While I’ve never made a regular habit of smoking, the habit I picked up in college continued to linger, and I’d often find myself lighting up when drinking heavily or when around friends who also smoked. My doctor minced no words when I told her about my occasional smoking habit. Her words, “Oh, no. You don’t smoke anymore.”


Not Enough Exercise

The most movement I got on many days came from a mild morning walk with some neighbor friends of mine. Certainly not enough to get my heart rate up, break a sweat, or lose weight. I’d often spend the rest of the day sitting in front of a computer, often only getting up to take care of biological necessities.


Reliance on Quick Fixes

In the past, when I’ve admitted to being out of balance, say, due to an excess of partying, or a really finding-a-healthy-balance2decadent holiday season, I’ve tried to get back in balance by focusing my energies on the opposite extreme. For example, I’ve used the Master Cleanse (or lemonade diet) to ‘get back on track’ several times. If you’ve never heard of the Master Cleanse, it’s essentially a fast where you consume nothing but a mixture of lemons, water, cayenne pepper, and maple syrup for anywhere from 5-21 days. While it does take a great deal of willpower to do such a fast, and while such fasts are touted for eliminating accumulated toxins from the body, I knew I could no longer rely on quick fixes to provide lasting effects. Proving that I could subsist on spicy lemonade for 5 or more days didn’t change my day-to-day behaviors, my approach to relating to my body, or my discipline to make the right decisions and sacrifices on a consistent basis. I realized that using such binge-and-purge tactics to achieve balance was akin to bouncing up and down repeatedly on a seesaw and assuming the net of the bouncing movements would produce a state of balance. When, in fact, to achieve balance – either on a seesaw or with my health – I would need to find a centered spot that produced the desired effect, then move very little to stay in that space.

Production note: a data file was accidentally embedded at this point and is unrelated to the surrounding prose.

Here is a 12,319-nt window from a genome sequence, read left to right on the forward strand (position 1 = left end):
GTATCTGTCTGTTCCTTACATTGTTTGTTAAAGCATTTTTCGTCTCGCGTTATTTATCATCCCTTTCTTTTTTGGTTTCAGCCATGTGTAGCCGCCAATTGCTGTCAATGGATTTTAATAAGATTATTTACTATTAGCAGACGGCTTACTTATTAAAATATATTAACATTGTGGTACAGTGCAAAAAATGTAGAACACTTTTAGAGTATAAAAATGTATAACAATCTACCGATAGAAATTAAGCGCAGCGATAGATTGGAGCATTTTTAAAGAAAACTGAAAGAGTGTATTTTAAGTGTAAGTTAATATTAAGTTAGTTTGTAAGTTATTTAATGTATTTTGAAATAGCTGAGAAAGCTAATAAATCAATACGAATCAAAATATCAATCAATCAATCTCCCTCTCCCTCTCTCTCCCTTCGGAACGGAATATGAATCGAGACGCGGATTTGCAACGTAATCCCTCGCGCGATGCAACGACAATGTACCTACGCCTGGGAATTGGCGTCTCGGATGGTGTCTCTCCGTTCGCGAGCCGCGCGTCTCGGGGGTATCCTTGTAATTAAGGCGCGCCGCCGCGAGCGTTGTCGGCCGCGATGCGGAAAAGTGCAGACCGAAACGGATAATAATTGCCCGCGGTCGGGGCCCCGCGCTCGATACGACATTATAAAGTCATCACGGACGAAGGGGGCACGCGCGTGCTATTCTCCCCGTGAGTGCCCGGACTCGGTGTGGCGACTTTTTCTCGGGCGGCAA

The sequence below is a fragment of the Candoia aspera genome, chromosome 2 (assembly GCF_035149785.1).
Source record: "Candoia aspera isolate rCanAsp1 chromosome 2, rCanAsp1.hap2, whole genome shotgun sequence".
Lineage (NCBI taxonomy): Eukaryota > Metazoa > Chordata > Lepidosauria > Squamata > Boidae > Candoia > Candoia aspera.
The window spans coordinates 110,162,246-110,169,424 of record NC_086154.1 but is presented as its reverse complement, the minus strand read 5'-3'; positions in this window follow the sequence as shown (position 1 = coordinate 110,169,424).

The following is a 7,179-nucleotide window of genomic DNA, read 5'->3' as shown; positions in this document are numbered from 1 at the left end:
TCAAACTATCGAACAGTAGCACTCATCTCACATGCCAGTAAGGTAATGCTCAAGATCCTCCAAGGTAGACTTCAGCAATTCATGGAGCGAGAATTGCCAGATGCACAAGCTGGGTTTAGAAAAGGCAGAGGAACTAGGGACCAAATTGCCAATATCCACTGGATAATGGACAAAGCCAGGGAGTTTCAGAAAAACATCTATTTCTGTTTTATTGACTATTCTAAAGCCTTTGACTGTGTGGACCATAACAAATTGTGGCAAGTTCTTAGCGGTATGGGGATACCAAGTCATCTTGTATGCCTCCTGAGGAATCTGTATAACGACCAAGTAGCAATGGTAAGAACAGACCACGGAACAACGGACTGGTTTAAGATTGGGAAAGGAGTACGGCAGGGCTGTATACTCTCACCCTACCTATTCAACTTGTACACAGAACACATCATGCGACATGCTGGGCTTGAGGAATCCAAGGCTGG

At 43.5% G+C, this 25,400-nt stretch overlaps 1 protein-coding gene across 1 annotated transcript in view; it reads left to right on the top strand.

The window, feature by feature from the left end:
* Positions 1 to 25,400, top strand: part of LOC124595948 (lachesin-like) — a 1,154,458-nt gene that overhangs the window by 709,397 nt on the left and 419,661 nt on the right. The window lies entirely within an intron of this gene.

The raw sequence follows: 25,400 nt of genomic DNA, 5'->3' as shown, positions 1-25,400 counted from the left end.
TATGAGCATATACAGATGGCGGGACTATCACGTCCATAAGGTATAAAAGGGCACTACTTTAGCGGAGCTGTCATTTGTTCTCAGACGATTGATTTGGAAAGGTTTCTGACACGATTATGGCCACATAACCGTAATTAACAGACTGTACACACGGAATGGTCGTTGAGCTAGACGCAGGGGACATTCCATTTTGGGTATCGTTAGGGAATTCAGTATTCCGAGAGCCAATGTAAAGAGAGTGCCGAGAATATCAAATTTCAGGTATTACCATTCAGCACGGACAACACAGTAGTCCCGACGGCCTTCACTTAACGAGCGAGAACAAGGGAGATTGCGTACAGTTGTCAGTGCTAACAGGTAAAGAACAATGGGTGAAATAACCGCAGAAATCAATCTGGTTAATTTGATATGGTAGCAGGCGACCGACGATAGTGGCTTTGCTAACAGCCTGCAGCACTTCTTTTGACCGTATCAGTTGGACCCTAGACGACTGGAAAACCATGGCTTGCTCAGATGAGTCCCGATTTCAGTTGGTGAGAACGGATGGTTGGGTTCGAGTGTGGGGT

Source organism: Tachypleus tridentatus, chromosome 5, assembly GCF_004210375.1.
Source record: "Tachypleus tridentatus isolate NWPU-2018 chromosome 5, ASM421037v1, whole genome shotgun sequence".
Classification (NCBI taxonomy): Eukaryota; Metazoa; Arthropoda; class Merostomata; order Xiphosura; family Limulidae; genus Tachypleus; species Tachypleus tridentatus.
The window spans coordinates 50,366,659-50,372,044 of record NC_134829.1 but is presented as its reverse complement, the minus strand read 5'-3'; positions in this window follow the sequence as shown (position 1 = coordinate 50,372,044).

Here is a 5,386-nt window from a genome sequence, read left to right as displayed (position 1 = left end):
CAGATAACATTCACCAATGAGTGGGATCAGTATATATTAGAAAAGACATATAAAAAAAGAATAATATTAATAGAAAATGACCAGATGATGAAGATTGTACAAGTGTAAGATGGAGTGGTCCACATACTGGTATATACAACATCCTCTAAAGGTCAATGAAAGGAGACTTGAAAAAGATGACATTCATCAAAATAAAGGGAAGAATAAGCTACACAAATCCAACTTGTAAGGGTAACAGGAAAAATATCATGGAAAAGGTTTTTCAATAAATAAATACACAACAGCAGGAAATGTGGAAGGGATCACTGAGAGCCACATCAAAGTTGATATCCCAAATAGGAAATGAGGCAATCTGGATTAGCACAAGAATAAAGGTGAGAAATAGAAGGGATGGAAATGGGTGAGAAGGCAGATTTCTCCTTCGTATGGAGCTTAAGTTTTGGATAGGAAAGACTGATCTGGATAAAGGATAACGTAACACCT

Other Conditions

I – like many other women (especially African-American women) have suffered from symptoms of fibroids and estrogen dominance for years. Neither my doctor nor any of the other medical information sources I’ve perused had been able to give me any solid or conclusive guidance on what to do to fix this issue (you may remember a previous post on this topic). Yet, intuitively I felt that there might be some connection between the estrogen dominance and my high blood pressure. At a minimum, I felt that the healthy balance changes I planned to implement could only benefit this condition as well. I also made a note to find ways to deal better with daily stresses both on and off the clock.


At the end of all that reflection, I simplified the changes I needed to make into the following equation:

Current Health + Exercise + Improved Diet + Consistent Effort – Alcohol – Stress = Healthy Balance


It was clear that I had a lot of things that needed working on. And I knew it wasn’t going to be easy. But it was a journey that I was willing to take, and it’s one that I look forward to sharing with you.



k Photo: Balancing Act by Digitalnative, on Flickr

Photo: Interest's Conflicts by CarbonNYC, on Flickr

Photo: Seesaw by nzgabriel, on Flickr

work is play – what I learned from kickball

At the ParkWhen I get the opportunity to work with larger, corporate clients I often hesitate, even cringe. My main reason for deciding to pursue a non-traditional career was because most corporate cultures are just too dysfunctional for my tastes. Bad behavior, internal politics, and power plays are often rampant in corporate environments, and no matter how long I usually succeed in avoiding them, I eventually either get pulled into them or fed up with them. Besides, I have my health to consider. Even though corporate gigs tend to pay well and offer more perqs, what good is it if I’m increasing my stress and blood pressure in the process? In short, I’m not dying to work.